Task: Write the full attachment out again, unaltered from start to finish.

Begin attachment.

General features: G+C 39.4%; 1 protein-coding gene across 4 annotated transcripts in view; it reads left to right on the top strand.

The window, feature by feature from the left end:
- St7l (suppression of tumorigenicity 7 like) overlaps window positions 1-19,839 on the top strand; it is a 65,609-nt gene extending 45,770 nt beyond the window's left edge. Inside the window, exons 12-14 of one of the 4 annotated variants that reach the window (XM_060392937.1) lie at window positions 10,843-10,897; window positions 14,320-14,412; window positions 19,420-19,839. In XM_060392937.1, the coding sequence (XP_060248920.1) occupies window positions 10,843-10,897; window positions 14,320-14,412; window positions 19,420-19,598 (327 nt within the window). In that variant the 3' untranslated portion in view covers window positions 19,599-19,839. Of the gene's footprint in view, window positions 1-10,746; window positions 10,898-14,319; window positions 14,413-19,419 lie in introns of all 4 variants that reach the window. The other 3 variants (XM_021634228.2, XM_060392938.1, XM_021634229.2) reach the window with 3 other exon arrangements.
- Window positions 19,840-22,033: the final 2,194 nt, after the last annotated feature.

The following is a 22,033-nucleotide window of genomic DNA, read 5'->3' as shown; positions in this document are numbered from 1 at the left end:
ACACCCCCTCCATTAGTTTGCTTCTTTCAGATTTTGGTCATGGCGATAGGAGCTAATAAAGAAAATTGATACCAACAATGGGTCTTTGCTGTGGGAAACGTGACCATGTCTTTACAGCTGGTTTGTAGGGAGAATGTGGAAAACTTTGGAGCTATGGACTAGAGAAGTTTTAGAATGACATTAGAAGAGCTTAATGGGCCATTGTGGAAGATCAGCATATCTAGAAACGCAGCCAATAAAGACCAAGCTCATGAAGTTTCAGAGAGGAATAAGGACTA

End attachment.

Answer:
General features: G+C 39.4%; 1 protein-coding gene across 4 annotated transcripts in view; it reads left to right on the top strand.

The window, feature by feature from the left end:
- St7l (suppression of tumorigenicity 7 like) overlaps window positions 1-19,839 on the top strand; it is a 65,609-nt gene extending 45,770 nt beyond the window's left edge. Inside the window, exons 12-14 of one of the 4 annotated variants that reach the window (XM_060392937.1) lie at window positions 10,843-10,897; window positions 14,320-14,412; window positions 19,420-19,839. In XM_060392937.1, the coding sequence (XP_060248920.1) occupies window positions 10,843-10,897; window positions 14,320-14,412; window positions 19,420-19,598 (327 nt within the window). In that variant the 3' untranslated portion in view covers window positions 19,599-19,839. Of the gene's footprint in view, window positions 1-10,746; window positions 10,898-14,319; window positions 14,413-19,419 lie in introns of all 4 variants that reach the window. The other 3 variants (XM_021634228.2, XM_060392938.1, XM_021634229.2) reach the window with 3 other exon arrangements.
- Window positions 19,840-22,033: the final 2,194 nt, after the last annotated feature.

The following is a 22,033-nucleotide window of genomic DNA, read 5'->3' as shown; positions in this document are numbered from 1 at the left end:
ACACCCCCTCCATTAGTTTGCTTCTTTCAGATTTTGGTCATGGCGATAGGAGCTAATAAAGAAAATTGATACCAACAATGGGTCTTTGCTGTGGGAAACGTGACCATGTCTTTACAGCTGGTTTGTAGGGAGAATGTGGAAAACTTTGGAGCTATGGACTAGAGAAGTTTTAGAATGACATTAGAAGAGCTTAATGGGCCATTGTGGAAGATCAGCATATCTAGAAACGCAGCCAATAAAGACCAAGCTCATGAAGTTTCAGAGAGGAATAAGGACTA